Television Listings

The Dead come alive at Madison Square Garden

 Guitarist Bob Weir (L), Phil Lesh (C) and Mickey Hart (R), three of the remaining living members of the band
Guitarist Bob Weir (L), Phil Lesh (C) and Mickey Hart (R), three of the remaining living members of the band 'The Grateful Dead,' perform at the Warfield Theatre in San Francisco, February 4, 2008. REUTERS/Robert Galbraith
— image credit: Reuters

By Frank Scheck

NEW YORK (Hollywood Reporter) - The Grateful Dead have a long and illustrious history at New York's Madison Square Garden, and its surviving members more than lived up to it Saturday night.

Now performing as the Dead, with original members Bob Weir, Phil Lesh, Bill Kreutzmann and Mickey Hart joined by guitarist Warren Haynes and keyboardist Jeff Chimenti, the band resurrected the spirit of Jerry Garcia in a nearly four-hour (including intermission) show loaded with 1960s classics.

Although reports about the tour's earlier shows have been decidedly mixed, there's bound to be little controversy over this night, which sent the sold-out crowd into a (mellow) frenzy. From its opener, "Cosmic Charlie" to its encore of "Brokedown Palace," the Dead, touring for the first time in five years, seemed determined to reclaim the throne as king of the jam bands.

Haynes, who with more gray in his hair and hair on his face could be a visual as well as aural doppelganger for Garcia, anchored the proceedings with his supremely assured, blues-inflected guitar work and powerful vocals. The latter were quite helpful as Weir and Lesh's seemed more than a little shaky, especially with a problematic sound mix that often rendered them unintelligible.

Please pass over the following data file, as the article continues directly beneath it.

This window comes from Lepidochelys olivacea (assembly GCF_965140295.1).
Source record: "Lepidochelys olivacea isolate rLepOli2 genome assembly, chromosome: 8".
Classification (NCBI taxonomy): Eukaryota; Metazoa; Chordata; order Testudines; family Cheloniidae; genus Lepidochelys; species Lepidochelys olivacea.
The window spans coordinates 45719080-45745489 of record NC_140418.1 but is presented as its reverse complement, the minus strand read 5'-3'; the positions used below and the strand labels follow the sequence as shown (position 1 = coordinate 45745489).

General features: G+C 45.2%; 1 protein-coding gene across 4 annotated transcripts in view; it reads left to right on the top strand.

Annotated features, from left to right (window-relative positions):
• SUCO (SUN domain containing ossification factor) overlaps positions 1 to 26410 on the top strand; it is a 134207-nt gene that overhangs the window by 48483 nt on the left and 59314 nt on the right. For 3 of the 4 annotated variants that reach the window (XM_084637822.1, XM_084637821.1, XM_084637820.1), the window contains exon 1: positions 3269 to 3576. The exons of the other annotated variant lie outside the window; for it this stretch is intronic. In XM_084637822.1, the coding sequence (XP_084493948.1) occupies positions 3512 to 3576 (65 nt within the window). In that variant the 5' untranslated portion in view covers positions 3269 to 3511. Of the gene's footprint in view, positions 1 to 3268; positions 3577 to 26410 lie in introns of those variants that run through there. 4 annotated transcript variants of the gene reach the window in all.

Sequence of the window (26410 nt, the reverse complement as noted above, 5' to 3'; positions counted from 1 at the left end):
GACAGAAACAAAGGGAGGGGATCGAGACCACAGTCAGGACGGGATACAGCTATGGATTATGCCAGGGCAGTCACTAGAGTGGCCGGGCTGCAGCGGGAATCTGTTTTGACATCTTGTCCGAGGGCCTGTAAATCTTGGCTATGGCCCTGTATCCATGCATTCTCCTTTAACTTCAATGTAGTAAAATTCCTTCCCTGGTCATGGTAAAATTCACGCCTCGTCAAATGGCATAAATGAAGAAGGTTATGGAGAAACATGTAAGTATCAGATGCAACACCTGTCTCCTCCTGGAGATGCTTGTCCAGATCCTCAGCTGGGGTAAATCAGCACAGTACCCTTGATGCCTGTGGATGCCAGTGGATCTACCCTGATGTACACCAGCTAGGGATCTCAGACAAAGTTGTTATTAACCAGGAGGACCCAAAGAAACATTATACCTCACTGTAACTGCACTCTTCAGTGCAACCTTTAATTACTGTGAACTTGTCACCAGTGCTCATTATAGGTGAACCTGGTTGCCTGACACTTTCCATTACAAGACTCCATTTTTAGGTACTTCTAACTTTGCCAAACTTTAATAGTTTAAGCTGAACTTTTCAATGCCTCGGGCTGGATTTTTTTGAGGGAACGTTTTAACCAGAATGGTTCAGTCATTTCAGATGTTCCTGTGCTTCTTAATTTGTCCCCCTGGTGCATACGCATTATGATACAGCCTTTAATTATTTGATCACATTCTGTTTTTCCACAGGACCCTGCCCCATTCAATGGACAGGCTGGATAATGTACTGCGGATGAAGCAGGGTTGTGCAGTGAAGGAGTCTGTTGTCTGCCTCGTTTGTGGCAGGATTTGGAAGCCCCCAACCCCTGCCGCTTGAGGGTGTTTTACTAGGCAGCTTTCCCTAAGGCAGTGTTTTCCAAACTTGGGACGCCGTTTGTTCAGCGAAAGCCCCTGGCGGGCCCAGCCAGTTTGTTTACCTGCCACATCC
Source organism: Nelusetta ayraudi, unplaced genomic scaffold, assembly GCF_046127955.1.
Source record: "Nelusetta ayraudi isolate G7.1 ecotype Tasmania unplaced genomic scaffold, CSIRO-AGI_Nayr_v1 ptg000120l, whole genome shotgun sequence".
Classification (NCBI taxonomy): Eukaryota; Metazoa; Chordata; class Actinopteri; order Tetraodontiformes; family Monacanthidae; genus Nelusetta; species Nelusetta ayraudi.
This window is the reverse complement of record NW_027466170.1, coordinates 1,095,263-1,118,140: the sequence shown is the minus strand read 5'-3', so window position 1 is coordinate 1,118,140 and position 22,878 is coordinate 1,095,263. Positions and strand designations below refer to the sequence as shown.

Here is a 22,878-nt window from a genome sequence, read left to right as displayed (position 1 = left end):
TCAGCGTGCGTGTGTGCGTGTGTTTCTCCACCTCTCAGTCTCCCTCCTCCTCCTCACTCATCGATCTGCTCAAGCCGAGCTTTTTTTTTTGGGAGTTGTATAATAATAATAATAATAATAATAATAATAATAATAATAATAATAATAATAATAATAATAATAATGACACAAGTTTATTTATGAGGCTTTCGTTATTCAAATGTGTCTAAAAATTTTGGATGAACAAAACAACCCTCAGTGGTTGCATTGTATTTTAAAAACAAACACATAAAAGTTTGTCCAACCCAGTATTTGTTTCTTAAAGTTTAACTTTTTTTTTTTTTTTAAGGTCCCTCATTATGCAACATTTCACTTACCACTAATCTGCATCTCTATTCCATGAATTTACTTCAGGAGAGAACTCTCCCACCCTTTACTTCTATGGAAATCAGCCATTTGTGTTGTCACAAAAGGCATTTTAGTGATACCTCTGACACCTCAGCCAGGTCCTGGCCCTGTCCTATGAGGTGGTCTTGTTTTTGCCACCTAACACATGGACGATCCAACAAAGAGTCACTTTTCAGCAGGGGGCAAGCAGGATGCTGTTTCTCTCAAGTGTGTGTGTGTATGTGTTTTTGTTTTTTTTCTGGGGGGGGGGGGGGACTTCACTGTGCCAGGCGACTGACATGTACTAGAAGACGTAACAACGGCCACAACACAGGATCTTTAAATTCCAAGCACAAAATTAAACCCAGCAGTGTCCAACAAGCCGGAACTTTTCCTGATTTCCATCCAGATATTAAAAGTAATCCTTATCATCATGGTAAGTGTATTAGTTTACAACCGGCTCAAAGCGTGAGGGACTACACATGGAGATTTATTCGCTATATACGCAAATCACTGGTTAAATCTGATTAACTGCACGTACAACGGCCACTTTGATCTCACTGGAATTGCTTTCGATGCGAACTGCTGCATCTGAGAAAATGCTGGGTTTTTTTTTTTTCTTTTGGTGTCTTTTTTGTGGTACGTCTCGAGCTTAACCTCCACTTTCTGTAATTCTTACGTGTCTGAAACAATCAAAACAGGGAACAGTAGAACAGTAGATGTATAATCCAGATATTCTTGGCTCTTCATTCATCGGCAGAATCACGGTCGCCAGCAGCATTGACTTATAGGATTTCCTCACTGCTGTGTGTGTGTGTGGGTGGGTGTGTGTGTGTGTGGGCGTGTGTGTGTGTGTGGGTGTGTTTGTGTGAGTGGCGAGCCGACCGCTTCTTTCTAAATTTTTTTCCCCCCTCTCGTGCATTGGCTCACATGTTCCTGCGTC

The first set, which included such songs as "Shakedown Street," "Ship of Fools" and the oft-performed "Sugaree," was strong enough. But it was the classic-heavy second set that really cooked. Featuring such numbers as "Other One," "Born Crossed Eyed," "St. Stephen," "The Eleven" and "Unbroken Chain," it roused the crowd into constant sing-alongs and joyous dancing.

The passage of time added haunting resonance to many of the lyrics heard through the evening, such as the oft-repeated refrain of "Nothing's going to bring him back," from "He's Gone" and the plaintive "Where does the time go?" from "Uncle John's Band."

Ten shows into the tour, the band members interacted with a confident ease that resulted in truly organic jams that rarely succumbed to self-indulgence. Perhaps the biggest revelation was Chimenti, whose jazzy keyboard solos on such numbers as "Sugaree" and "Ship of Fools" infused those numbers with fresh energy.

Speaking of energy, this AARP version of the band proved that their rock chops haven't dimmed with a late-show cover of the Rolling Stones' "Gimme Shelter" that rivaled the original.

The Dead will play Los Angeles' Forum on May. 9.

(Editing by Dean Goodman at Reuters)

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